• Sweepstakes and lotteries offering a prize if you pay a “fee,” and then failing to deliver the prize; and
  • Charities or representatives who are pretending to be working for a good cause by asking you for a donation, that is then pocketed or distributed somewhere other than where they originally claimed.

What Is The Federal Trade Commission?

As previously mentioned, The Federal Trade Commission (“FTC”) is closely associated with consumer fraud. As such, it is useful to understand what the Commission does.

The Federal Trade Commission was established by the Federal Trade Commission Act in 1914. It is intended to protect consumers, as well as prevent specific business practices which take advantage of consumers and squeeze other businesses out. An example of this would be how the FTC regulates companies from forming monopolies, or dominating the market; this is also known as antitrust regulation.

The FTC protects both consumers and businesses. The following are a few example of activities that the FTC undertakes:

  • Protecting consumers from false advertising, as well as other forms of fraud;
  • Enforcing a variety of laws associated with consumer credit;
  • Regulating business marketing and warranty practices;
  • Enforcing existing laws and trade regulation rules; and
  • Developing new rules intended to protect the marketplace.

Overall, the FTC attempts to ensure that the markets are vigorous, efficient, and free of restrictions. Because of this, the FTC enforces consumer protection laws intended to prevent fraud, deception, and unfair business practices.

The Bureau of the FTC is responsible for further enforcing rules that were created by the FTC, as well as laws enacted by Congress associated with consumer protections. Some examples of its actions include:

  • Collecting complaints;
  • Conducting investigations;
  • Suing companies and individuals who break the law;
  • Creating rules intended to maintain a fair marketplace; and
  • Educating consumers and businesses regarding their market rights and responsibilities.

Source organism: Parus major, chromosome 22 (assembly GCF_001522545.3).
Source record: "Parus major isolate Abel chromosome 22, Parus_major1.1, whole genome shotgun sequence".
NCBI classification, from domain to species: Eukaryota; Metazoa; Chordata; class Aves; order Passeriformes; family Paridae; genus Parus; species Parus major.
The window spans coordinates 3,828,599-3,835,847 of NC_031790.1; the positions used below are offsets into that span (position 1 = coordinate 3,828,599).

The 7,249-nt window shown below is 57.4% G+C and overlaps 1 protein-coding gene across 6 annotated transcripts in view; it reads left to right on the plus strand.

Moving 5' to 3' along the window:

What Should I Do If I Am A Victim Of Consumer Fraud?

In terms of preventing consumer fraud, there are some common signs that should alert you that you may be experiencing consumer fraud. Some of the most common examples include:

  • High pressure sales tactics, such as not taking “no” for an answer or pressuring you to make an immediate decision regarding the purchase;
  • Requesting that you send money upfront;
  • Requesting unnecessary personal information, such as a credit card number;
  • Requiring you to call a “900” or similar number in order to obtain goods or a prize; and/or
  • Being intentionally vague and/or evasive about their name or company.

There are many different people and organizations that can help if you are a victim of consumer fraud. Consumer fraud hotlines and websites allow you to detail the issues and file complaints.

If you believe that you are a victim of criminal fraud, you should contact your local law enforcement immediately in order to report the fraud. The case will be forwarded to the local prosecutor or District Attorney’s office for prosecution if there is sufficient evidence to move forward. You should also keep records of any and all losses associated with the fraud, as this may be especially important where restitution is a potential penalty.

Do I Need An Attorney For Consumer Fraud?

Whether you are being accused of committing consumer fraud, or you are the victim of consumer fraud, you should consult with an experienced and local fraud attorney. A local lawyer can help you understand your legal rights and options according to your state’s specific fraud laws, and will also be able to represent you in court, as needed.